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Get the ultimate foundation in Adobe Photoshop CC, in this update to the flagship series Photoshop One-on-One. Deke takes you on a personalized tour of the basic tools and techniques that lie behind great images and graphic design, while keeping you up to speed with the newest features offered with Creative Cloud. Learn to open images from multiple sources, get around the panels and menus, and work with layers—the feature that allows you to perform masking, combine effects, and perform other edits nondestructively. Then Deke shows how to perform important editing tasks, such as cropping and straightening images, adjusting the luminance of your image, correcting color imbalances and enhancing color creatively, and finally, retouching and healing.
In this movie I'll show you how to assign a non-destructive crop using the Crop tool. By which I mean, we'll hide the cropped pixels as opposed to permanently deleting them. You get to the Crop tool by clicking on this fifth tool down or you can press the C key. And then, you'll see a crop boundary surrounding the entire image. If you don't see that crop boundary, then press Control+0 or Command+0 on a Mac, to fit the image inside the screen. And that'll give you a little leeway. So that this dash crop boundary is entirely visible. Now you can modify the boundary in a couple of different ways. One way is to drag the existing handles.
Either the corner handles, as you see me doing now or you can drag a side handle if you like or you can drag a top or bottom handle. Another way to work, is to draw a crop boundary from scratch. And you do that, by pressing the escape key for starters In order to cancel the previous crop and then you just go ahead and drag inside the image in order to create a free form crop boundary like so. You can also drag the image inside that boundary as much as you like. Now, at this point, assuming you like what you see, you have three different ways to apply the crop, and I'll let you choose the one that you like best. One is to click on a checkmark, up here in the options bar, the other option is to press the Enter key or the Return key on the Mac. And the final trick is to double-click inside the cropped boundary like so. Now, even though I promised to show you how to assign a non-destructive crop using the Crop tool, that's not what I've done so far. I just permanently deleted the pixels.
And I know that's I've done because I've got this background item here inside the layers panel. And the background invariably is only as big as it appears here inside the canvas which is the physical boundary Of the image. And I'll explain what I mean by that in a little more detail in a moment. But in order to apply a non destructive crop, you need to press Control+Z, or Command +Z on a Mac, to undo that change. And you need to turn off this check mark.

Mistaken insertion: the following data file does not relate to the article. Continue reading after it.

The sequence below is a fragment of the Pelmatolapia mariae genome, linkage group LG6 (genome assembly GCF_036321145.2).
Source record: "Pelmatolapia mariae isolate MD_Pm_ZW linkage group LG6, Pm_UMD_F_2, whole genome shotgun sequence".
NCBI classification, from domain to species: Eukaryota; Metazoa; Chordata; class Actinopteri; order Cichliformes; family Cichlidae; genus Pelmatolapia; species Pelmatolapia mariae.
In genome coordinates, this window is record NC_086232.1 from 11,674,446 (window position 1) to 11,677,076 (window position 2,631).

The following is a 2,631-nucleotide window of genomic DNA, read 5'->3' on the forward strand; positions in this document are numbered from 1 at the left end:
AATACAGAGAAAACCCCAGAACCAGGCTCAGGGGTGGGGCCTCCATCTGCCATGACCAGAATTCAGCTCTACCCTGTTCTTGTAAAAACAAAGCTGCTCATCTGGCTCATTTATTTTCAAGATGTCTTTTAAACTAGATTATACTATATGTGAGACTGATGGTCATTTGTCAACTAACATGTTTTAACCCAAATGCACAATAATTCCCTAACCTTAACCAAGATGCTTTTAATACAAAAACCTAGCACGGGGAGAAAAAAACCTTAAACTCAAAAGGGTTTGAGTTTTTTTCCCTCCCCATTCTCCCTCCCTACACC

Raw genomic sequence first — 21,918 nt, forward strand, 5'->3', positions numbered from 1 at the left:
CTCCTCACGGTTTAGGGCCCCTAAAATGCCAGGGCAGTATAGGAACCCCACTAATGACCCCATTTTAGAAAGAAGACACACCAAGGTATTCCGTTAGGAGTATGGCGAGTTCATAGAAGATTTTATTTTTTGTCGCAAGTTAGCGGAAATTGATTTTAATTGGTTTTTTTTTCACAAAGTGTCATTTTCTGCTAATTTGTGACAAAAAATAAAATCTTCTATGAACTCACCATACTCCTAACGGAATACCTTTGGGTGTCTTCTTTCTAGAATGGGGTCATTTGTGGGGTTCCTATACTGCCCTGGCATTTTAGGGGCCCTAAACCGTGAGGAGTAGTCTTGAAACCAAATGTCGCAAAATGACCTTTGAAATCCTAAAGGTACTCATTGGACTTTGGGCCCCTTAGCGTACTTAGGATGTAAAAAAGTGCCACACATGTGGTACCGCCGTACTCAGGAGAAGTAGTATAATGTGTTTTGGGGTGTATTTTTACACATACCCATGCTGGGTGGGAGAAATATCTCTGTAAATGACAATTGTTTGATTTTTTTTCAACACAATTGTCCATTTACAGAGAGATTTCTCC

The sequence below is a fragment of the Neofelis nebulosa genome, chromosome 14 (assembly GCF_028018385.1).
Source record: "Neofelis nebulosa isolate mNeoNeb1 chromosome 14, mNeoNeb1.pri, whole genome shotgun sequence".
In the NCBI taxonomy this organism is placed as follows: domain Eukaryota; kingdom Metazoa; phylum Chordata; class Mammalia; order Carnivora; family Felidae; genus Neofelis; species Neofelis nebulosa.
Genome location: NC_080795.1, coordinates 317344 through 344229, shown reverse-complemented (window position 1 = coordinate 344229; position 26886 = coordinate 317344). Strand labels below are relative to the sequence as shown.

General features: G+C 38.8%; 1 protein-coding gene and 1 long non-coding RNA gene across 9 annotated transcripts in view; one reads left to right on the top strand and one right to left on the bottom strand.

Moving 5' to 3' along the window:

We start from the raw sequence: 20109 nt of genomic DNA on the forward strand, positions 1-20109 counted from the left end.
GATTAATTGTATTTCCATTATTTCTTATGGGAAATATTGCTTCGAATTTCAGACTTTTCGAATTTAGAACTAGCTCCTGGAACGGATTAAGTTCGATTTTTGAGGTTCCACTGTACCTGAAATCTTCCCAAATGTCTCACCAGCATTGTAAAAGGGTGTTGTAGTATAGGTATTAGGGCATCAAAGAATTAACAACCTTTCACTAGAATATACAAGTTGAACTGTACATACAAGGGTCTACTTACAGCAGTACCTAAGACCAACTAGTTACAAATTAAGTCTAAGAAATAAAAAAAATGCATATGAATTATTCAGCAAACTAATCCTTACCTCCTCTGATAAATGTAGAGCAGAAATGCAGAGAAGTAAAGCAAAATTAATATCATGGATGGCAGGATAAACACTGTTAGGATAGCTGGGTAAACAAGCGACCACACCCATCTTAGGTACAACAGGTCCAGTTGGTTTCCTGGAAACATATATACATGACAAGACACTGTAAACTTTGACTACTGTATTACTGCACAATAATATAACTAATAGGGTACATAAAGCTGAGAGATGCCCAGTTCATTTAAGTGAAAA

Delete cropped pixels now its impossible to know what the default behavior of this option is going to be because Adobe keeps changing its collective mind. Its turned on in this particular version of the software that I'm using but it really ought to be turned off. So in any case, make sure that the check mark is turned off. You don't delete the crop pixels. And then go ahead and draw a new crop boundary like so. And modify it as much as you like. Even dragging the image inside the crop boundary.
And now what's going to happen by the way, is that we're going to keep this entire image. So the image size of this particular layer will remain unmodified. And what we're seeing as the crop boundary will become our new canvas size. And I'll make that happen by pressing the Enter key, or the Return key on the Mac. And notice now that we automatically have an independent layer. Which is telling me that the original image is unharmed. I'm going to go ahead and rename that layer cropped guy like so.
And now, I can go ahead and select the Move tool at the top of the toolbox here. And then I can drag the unharmed image, inside of the canvas. So, in other words, I'll go ahead and zoom out here because I want you to understand this concept. If I were to press the Control key, or the Command key on the Mac and click on this layer's thumb nails like so. That's going to show us the size of this layer. That's the image size for this specific layer. Meanwhile the portion of the image that we can see is known as the canvass size.
And the fact that we have the image size that is that larger than the canvass size is what Adobe internally calls. Big layer, so the idea is that any layer can actually be larger than what we're seeing at any given time. Alright, I'll go ahead and press Control+D or Command+D on a Mac to deselect the image. And then, I can drag the image around with a Move tool, as much as I like, to frame it perfectly inside the canvas. And that's how you assign a nondestructive crop using the Crop tool here inside Photoshop.
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